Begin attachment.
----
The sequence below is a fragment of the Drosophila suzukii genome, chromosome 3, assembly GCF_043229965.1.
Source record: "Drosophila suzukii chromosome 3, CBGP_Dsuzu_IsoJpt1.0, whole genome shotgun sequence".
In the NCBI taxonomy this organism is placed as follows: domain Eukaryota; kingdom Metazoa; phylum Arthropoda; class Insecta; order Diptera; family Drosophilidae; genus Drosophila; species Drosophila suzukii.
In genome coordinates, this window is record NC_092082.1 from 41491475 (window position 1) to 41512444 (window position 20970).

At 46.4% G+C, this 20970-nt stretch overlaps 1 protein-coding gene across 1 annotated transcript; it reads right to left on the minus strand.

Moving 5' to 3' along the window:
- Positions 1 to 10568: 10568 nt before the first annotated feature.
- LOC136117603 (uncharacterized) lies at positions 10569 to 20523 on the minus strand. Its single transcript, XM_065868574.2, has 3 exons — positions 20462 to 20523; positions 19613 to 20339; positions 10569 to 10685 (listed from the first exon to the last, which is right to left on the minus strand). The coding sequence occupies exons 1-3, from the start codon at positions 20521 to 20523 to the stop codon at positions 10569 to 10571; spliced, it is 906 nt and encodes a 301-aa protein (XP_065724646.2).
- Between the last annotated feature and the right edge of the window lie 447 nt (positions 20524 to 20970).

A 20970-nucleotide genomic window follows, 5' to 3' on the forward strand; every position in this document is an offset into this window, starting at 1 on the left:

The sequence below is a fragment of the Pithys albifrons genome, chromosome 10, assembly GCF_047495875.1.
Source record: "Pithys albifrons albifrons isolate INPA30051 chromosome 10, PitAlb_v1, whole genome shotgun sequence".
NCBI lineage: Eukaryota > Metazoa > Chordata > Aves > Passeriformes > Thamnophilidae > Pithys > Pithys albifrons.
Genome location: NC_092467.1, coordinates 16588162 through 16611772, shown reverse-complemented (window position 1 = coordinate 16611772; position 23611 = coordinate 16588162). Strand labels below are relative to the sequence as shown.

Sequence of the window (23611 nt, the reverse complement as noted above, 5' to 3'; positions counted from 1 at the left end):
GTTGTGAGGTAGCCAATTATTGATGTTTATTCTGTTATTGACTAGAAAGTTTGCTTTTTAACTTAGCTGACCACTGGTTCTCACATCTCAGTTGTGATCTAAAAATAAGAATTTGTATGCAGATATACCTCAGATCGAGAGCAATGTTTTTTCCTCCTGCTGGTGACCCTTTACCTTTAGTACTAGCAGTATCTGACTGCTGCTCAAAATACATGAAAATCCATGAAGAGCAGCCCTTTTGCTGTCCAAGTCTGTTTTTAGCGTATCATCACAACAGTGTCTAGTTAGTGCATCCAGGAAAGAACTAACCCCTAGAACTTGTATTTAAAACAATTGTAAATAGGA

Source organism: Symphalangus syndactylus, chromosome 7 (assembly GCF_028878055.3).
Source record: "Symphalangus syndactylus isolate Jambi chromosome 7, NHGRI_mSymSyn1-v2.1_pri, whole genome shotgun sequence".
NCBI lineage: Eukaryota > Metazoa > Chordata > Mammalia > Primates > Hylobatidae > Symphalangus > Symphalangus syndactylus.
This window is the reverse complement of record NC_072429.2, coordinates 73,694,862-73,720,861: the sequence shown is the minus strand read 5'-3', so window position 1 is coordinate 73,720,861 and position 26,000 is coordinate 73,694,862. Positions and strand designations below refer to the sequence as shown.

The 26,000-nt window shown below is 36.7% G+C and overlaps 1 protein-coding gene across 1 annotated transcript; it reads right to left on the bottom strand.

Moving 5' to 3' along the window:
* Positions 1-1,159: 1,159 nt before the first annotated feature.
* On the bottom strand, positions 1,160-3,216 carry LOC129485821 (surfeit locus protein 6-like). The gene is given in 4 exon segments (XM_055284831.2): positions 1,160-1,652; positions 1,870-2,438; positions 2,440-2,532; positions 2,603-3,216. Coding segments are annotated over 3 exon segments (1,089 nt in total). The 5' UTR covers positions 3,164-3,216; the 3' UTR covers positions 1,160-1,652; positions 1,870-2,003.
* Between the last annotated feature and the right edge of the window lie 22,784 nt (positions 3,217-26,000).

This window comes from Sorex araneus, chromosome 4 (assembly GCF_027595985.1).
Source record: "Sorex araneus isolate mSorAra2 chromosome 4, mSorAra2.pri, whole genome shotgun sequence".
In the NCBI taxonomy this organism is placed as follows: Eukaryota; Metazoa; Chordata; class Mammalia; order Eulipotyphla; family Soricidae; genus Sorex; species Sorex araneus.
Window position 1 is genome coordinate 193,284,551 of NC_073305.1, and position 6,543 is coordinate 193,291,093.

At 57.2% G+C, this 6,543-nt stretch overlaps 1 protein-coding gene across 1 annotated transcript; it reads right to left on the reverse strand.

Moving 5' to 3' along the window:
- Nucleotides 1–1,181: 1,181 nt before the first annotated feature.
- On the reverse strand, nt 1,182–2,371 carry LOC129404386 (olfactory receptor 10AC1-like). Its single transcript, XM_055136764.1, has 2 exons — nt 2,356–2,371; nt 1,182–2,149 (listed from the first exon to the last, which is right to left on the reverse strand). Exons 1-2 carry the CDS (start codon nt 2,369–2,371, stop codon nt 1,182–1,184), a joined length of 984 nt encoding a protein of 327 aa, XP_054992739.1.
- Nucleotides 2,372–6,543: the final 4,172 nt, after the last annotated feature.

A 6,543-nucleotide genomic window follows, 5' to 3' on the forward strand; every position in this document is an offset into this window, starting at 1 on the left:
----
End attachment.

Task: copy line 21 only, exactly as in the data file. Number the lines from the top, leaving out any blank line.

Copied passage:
The 26,000-nt window shown below is 36.7% G+C and overlaps 1 protein-coding gene across 1 annotated transcript; it reads right to left on the bottom strand.